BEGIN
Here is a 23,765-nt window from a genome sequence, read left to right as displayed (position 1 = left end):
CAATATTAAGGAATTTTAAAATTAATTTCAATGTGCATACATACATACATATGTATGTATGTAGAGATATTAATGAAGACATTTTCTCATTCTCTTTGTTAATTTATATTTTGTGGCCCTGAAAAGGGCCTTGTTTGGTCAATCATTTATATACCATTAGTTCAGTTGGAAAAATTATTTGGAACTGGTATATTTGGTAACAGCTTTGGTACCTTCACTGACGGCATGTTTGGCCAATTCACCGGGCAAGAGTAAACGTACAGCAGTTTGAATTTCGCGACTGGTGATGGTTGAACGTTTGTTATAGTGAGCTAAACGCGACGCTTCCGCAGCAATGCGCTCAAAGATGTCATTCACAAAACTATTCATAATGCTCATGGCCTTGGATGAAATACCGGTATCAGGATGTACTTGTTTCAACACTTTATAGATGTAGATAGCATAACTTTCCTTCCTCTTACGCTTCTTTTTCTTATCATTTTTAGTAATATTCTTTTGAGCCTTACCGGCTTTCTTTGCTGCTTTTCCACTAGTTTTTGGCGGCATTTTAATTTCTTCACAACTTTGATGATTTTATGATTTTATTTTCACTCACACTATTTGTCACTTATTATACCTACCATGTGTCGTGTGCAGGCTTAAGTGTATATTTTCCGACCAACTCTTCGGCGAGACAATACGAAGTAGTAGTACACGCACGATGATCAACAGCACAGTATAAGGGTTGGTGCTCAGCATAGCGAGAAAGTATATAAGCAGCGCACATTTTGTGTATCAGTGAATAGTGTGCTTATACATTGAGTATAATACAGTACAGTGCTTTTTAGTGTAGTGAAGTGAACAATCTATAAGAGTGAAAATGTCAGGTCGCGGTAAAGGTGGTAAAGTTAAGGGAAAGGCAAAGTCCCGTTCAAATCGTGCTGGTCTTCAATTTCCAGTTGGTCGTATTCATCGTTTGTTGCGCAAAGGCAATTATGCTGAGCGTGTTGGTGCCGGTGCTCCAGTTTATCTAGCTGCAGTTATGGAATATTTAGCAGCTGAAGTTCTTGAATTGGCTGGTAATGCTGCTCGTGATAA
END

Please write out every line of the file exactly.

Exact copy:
Here is a 23,765-nt window from a genome sequence, read left to right as displayed (position 1 = left end):
CAATATTAAGGAATTTTAAAATTAATTTCAATGTGCATACATACATACATATGTATGTATGTAGAGATATTAATGAAGACATTTTCTCATTCTCTTTGTTAATTTATATTTTGTGGCCCTGAAAAGGGCCTTGTTTGGTCAATCATTTATATACCATTAGTTCAGTTGGAAAAATTATTTGGAACTGGTATATTTGGTAACAGCTTTGGTACCTTCACTGACGGCATGTTTGGCCAATTCACCGGGCAAGAGTAAACGTACAGCAGTTTGAATTTCGCGACTGGTGATGGTTGAACGTTTGTTATAGTGAGCTAAACGCGACGCTTCCGCAGCAATGCGCTCAAAGATGTCATTCACAAAACTATTCATAATGCTCATGGCCTTGGATGAAATACCGGTATCAGGATGTACTTGTTTCAACACTTTATAGATGTAGATAGCATAACTTTCCTTCCTCTTACGCTTCTTTTTCTTATCATTTTTAGTAATATTCTTTTGAGCCTTACCGGCTTTCTTTGCTGCTTTTCCACTAGTTTTTGGCGGCATTTTAATTTCTTCACAACTTTGATGATTTTATGATTTTATTTTCACTCACACTATTTGTCACTTATTATACCTACCATGTGTCGTGTGCAGGCTTAAGTGTATATTTTCCGACCAACTCTTCGGCGAGACAATACGAAGTAGTAGTACACGCACGATGATCAACAGCACAGTATAAGGGTTGGTGCTCAGCATAGCGAGAAAGTATATAAGCAGCGCACATTTTGTGTATCAGTGAATAGTGTGCTTATACATTGAGTATAATACAGTACAGTGCTTTTTAGTGTAGTGAAGTGAACAATCTATAAGAGTGAAAATGTCAGGTCGCGGTAAAGGTGGTAAAGTTAAGGGAAAGGCAAAGTCCCGTTCAAATCGTGCTGGTCTTCAATTTCCAGTTGGTCGTATTCATCGTTTGTTGCGCAAAGGCAATTATGCTGAGCGTGTTGGTGCCGGTGCTCCAGTTTATCTAGCTGCAGTTATGGAATATTTAGCAGCTGAAGTTCTTGAATTGGCTGGTAATGCTGCTCGTGATAA